Tucked away in a remote jungle in Panama sits the first ever Plastic Bottle Village, a small community of homes made from recycled plastic bottles. Canadian expat Robert Bezeau and his team of workers are hard at work constructing the eco-residential community atop 83 acres of established jungle on the island of Bocas Del Toro. The wall panels of each home are built using steel rebars that are welded together to create square mesh cages. Each cage is then tightly packed with plastic bottles and then covered with 1’’ of cement. The air in these plastic bottles acts as an insulator, making the interior temperature 35 degrees cooler than the outside wall. This unique panel method creates a natural gravity ventilation system as the fresh air continuously circulates through the panel filter.
In a short video feature produced by Mel Films, Bezeau says, “When a bottle of plastic is standing on the shelf in a store, that bottle is not a threat to the planet until someone buys it. When you buy that bottle, and you break that seal, you are the threat.”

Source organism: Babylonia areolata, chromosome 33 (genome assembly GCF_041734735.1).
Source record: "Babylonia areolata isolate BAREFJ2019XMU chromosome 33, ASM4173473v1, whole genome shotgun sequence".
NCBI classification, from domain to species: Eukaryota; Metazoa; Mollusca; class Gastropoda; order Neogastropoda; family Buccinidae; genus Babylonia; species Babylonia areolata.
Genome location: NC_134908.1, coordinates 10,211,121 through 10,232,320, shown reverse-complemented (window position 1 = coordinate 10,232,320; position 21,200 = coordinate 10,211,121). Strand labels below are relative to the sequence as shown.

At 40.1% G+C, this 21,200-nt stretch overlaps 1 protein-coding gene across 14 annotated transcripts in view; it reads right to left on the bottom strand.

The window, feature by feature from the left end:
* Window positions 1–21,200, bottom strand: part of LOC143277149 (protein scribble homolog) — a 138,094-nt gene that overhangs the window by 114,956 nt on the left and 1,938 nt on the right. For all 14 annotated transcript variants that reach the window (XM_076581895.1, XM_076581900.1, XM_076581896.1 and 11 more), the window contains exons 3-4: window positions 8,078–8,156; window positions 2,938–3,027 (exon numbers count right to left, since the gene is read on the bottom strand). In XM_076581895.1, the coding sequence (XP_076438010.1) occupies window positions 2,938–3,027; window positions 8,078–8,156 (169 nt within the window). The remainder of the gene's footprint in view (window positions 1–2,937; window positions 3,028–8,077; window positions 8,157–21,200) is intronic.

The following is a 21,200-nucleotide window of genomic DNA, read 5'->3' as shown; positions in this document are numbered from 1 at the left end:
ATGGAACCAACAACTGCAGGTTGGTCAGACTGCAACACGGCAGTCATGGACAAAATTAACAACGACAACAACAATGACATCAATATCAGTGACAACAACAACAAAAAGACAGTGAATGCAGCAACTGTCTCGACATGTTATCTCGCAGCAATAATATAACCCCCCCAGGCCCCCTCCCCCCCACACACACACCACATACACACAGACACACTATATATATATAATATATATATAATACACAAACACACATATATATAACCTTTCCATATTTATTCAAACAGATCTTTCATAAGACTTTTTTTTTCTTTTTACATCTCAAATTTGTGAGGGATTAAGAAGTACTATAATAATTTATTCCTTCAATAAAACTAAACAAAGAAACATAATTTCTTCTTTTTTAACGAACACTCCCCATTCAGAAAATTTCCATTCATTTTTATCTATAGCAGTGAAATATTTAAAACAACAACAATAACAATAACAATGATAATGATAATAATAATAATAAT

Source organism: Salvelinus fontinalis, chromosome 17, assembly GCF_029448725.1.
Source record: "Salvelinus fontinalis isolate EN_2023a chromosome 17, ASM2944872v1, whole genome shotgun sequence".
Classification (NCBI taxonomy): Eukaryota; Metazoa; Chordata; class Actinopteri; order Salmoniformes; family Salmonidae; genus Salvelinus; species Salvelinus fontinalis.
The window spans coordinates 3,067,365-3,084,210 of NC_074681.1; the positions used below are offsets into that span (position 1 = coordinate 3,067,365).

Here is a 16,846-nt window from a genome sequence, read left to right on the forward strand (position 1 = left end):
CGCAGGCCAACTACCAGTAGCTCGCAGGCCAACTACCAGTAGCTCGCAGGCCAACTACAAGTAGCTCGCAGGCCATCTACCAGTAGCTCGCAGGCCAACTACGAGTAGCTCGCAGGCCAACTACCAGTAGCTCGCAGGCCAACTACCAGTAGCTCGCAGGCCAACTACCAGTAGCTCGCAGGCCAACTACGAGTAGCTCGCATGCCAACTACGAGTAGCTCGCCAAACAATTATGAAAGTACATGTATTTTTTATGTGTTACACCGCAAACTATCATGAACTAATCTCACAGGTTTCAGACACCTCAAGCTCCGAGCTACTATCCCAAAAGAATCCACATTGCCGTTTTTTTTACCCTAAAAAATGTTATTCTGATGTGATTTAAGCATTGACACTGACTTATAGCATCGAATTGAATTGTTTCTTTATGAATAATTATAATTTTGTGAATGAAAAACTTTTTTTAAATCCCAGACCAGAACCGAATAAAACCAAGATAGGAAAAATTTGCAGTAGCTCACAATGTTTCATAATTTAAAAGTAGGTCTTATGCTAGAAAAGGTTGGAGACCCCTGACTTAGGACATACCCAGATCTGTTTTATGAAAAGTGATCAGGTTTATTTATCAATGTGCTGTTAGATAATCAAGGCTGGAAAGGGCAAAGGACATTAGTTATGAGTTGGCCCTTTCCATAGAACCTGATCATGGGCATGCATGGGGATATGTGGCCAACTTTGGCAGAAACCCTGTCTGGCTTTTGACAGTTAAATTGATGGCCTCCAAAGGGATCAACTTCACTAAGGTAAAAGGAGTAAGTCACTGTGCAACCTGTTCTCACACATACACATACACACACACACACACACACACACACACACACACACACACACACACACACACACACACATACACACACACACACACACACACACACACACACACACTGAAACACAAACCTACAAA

Born in Montreal, Bezeau grew tired of the cold and decided to move to Bocas Del Toro, where he’s lived since 2009. In the 1990s the island experienced a drastic surge in tourism and the amount of garbage produced began to grow faster than the island’s capacity to clean it. Over a span of one-and-a-half years, Bezeau managed to gather over a million plastic bottles. From there, he started building his vision which he hopes will eventually see out 120 completed homes/lots, an eco lodge, a yoga exercise pavilion, hiking trails, and small manicured parks for barbaques. Check out the project in the video below:
Click here to learn more about the Plastic Bottle Village.